John Thompson III wiped his head with a towel and plopped into a chair at the front of the room.
His young team had just played a gutty game against a good opponent, but the Georgetown coach wasn't interested in coming close. He was too concerned about the mistakes that caused the Hoyas to come up short.
Unable to stop Kansas forward Thomas Robinson or make the big plays down the stretch, Georgetown lost 67-63 to the 14th-ranked Jayhawks in the first round of the Maui Invitational on Monday night.
"We're not going to be singing this young team song all year. These guys are ready and can play," Thompson said. "We have to take care of our business a little better. Maybe it is a function of being young, I don't know, but we have to take care of our business better in key parts of the game."
Sign Up and Save
Get six months of free digital access to the Lexington Herald-Leader
Kansas played well when it needed to.
Robinson had 20 points and 12 rebounds, Tyshawn Taylor added 16 and the Jayhawks came up with the key plays in the closing seconds to move into the semifinals against UCLA on Tuesday.
"We handled adversity really good and hit some big shots," Taylor said. "We kept our composure."
Playing in front of a largely pro-Kansas crowd inside Lahaina Civic Center, the Jayhawks (2-1) found a way to win against a team that wasn't about to back down.
Travis Releford made the biggest plays, getting his hand on a steal that set up a layup by Elijah Johnson, then sinking two free throws with 15 seconds left. Releford ended the game with a heady play, diving for a loose ball after a miss by the Hoyas, then calling timeout to make sure the Jayhawks maintained possession.
"Travis made about three great plays for us to ice the win," Kansas coach Bill Self said. "He did a lot of good things late. He needed that individually and we needed that, too."
Kansas' closing stretch was part of what frustrated Thompson III.
The Hoyas (2-0) kept up with the Jayhawks most of the way, hitting one big shot after another each time Kansas went on a run. Georgetown just couldn't stop Robinson from getting to the rim - he had at least a half-dozen dunks - and came up just short when Jason Clark's 3-pointer with 5 seconds left was offline.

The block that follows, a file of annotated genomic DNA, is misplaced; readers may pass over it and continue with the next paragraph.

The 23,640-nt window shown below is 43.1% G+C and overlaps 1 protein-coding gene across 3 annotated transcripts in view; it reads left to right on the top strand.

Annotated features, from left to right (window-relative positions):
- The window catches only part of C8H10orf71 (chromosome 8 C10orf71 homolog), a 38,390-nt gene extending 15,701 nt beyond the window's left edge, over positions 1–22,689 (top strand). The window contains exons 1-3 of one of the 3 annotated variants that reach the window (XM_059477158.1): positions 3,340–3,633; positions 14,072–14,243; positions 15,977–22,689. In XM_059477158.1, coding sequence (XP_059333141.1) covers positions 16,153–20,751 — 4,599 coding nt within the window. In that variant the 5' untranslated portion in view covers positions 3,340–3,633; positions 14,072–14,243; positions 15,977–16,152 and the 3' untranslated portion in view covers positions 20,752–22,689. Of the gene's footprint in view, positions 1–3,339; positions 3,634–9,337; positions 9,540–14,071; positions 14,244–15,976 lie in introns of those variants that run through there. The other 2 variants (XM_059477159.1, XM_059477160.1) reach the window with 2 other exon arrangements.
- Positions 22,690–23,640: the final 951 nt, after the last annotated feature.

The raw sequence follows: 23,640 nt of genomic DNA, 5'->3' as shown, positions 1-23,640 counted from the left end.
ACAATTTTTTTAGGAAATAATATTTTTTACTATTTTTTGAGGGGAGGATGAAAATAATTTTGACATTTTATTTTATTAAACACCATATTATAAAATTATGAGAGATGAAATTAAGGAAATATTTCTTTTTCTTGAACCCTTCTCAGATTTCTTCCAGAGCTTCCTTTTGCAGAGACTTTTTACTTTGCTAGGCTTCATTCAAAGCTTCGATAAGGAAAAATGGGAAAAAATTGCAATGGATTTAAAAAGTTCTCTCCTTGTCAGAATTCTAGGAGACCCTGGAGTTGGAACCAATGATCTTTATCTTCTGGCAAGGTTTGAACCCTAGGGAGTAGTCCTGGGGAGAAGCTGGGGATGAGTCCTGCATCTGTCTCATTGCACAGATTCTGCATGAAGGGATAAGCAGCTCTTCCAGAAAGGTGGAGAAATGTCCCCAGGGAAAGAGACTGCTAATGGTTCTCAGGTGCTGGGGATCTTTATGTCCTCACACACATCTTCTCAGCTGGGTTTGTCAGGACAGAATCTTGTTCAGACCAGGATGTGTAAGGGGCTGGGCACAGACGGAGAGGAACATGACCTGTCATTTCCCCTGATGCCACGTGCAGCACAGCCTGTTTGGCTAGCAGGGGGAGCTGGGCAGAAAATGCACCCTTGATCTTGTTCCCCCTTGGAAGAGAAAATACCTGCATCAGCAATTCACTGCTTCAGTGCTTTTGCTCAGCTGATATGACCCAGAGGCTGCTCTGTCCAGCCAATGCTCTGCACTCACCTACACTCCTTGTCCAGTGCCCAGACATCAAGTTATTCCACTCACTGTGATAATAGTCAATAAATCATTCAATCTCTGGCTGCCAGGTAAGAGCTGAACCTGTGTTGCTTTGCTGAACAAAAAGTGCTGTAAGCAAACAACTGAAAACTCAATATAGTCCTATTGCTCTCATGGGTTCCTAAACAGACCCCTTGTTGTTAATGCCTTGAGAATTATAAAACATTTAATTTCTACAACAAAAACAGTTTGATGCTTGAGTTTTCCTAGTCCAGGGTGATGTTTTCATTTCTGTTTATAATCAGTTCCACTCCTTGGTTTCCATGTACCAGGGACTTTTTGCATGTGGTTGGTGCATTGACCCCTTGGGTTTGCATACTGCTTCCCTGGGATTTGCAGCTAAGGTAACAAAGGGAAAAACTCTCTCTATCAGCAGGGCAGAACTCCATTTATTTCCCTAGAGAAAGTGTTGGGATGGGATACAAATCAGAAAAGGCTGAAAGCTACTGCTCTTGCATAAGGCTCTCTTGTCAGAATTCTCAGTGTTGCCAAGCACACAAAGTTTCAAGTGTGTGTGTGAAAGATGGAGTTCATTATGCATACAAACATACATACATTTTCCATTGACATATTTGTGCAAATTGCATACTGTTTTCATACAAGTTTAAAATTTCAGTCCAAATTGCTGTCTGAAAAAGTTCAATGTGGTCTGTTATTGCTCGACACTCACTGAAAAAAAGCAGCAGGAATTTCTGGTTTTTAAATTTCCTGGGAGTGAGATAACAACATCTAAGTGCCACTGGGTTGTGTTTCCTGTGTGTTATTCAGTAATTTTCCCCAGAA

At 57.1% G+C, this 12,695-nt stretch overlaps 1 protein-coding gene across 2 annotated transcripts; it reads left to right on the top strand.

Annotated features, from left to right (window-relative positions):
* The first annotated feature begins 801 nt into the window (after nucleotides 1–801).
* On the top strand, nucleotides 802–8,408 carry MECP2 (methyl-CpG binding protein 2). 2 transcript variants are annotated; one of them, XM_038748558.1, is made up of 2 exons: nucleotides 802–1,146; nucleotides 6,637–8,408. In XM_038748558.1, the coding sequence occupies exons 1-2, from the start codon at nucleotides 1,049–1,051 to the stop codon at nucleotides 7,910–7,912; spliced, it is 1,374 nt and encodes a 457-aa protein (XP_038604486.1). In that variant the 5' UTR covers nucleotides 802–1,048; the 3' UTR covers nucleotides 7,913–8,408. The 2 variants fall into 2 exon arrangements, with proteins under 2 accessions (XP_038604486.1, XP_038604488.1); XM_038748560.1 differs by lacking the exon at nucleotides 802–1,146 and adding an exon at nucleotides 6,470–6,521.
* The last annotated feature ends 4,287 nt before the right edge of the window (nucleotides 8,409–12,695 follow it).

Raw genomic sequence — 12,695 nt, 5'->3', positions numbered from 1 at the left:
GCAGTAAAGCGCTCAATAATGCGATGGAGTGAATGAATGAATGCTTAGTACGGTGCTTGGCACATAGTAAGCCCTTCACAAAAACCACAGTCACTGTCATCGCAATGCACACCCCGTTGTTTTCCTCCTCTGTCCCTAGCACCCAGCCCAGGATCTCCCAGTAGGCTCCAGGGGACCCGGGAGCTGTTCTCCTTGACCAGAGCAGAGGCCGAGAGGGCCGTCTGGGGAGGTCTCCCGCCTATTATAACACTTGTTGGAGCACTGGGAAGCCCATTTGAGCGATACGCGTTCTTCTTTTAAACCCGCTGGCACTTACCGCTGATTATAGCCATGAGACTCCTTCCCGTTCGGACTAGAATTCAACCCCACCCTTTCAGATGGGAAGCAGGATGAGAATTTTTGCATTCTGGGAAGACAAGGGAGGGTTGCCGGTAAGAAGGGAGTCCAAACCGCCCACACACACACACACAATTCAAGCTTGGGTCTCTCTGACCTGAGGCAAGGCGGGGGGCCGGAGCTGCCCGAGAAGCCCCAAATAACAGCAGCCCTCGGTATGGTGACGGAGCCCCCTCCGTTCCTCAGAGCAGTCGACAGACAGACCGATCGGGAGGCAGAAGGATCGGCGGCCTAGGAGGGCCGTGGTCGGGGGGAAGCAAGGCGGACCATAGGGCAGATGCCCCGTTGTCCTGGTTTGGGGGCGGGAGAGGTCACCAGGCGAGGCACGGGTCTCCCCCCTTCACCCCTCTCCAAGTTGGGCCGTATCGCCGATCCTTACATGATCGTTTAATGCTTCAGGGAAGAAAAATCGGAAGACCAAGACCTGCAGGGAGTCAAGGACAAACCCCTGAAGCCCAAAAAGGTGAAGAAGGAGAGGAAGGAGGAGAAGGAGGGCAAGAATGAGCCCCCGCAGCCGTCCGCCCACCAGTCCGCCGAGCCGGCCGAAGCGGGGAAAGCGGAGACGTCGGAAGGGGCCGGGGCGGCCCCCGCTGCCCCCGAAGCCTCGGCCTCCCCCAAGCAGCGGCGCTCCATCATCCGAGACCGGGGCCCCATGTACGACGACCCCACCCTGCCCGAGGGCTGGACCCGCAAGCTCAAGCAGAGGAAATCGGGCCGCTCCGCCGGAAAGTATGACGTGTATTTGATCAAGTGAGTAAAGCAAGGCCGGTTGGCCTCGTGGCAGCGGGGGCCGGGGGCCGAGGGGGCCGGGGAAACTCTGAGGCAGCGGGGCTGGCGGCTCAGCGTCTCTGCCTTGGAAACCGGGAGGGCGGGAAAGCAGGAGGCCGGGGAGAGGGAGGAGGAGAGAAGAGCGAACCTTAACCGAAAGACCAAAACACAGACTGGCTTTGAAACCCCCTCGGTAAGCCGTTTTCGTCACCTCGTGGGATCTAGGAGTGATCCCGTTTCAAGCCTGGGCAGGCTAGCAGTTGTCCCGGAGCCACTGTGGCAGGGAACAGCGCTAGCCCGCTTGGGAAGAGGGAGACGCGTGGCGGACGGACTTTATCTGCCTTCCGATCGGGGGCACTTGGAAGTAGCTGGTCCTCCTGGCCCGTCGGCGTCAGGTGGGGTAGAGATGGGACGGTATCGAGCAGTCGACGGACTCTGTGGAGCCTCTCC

Clark led Georgetown with 15 points and Hollis Thompson had 14.
"It's frustrating," Thompson III said. "The things that we can control, we should control. We're going to play against a lot of good teams that are going to do things where there's nothing you can do, but there are a few things we can control."
Kansas was picked by the Big 12's coaches as co-favorites to win its eighth consecutive conference title along with Texas A&M, despite losing Marcus and Markieff Morris, Josh Selby and several other key players from last season.
That was a surprise to Self, particularly after his highly regarded recruiting class was trimmed in half to three before the season even started.
Kansas lost forward Braeden Anderson due to the Big 12's policy on partial qualifiers, and questions about the trnscripts of shooting guard Ben McLemore and forward Jamari Traylor made them ineligible.
Still, the Jayhawks are talented, led by Robinson and Taylor.
Kansas opened the season as it almost always does, by stomping an overmatched opponent, in this case a 46-point win over Towson State. The young Jayhawks got a quick dose of reality in their second game, though, unable to keep up with No. 2 Kentucky in a 75-65 loss last Tuesday.
Kansas got off to a shaky start offensively against Georgetown, missing eight of its first 12 shots, including a breakaway dunk by Robinson that clanged off the back of the rim.
The Jayhawks settled down after that, though, getting an alley-oop dunk from Justin Wesley and a 3-pointer by Conner Teahen to go up 35-29 late in the first half.
But, as a young team tends to do, Kansas kept following good spurts with bad ones.
The Jayhawks went into a funk after the first-half run, allowing Georgetown to get within two at halftime. Kansas tried to pull away to start the second half and started fumbling balls away as the Hoyas fought back, before the Jayhawks finally pulled out the win with one final spurt.
"I thought we played hard and played smart, for the most part," Self said.
Kansas looks like a veteran team compared to Georgetown.
The Hoyas lost three starters and a pair of role players from a team that won 21 games and lost to Virginia Commonwealth in the first round of last year's NCAA tournament. That leaves Georgetown with a roster of 10 underclassmen to go with Thompson, Clark and Henry Sims.
But the Hoyas are resilient, rallying together after a brawl with a Chinese team in Beijing over the summer, and play that hard-to-guard version of the Princeton offense that Thompson III installed.
Georgetown needed its resiliency after struggling early.
The Hoyas went nearly four minutes before scoring their first points and missed 11 of their first 15 shots. Georgetown finally started to get a few shots to drop, let Kansas go on a run after that and fought back, getting a pair of late 3-pointers by Thompson and one by Otto Porter at the buzzer to stay within 37-35.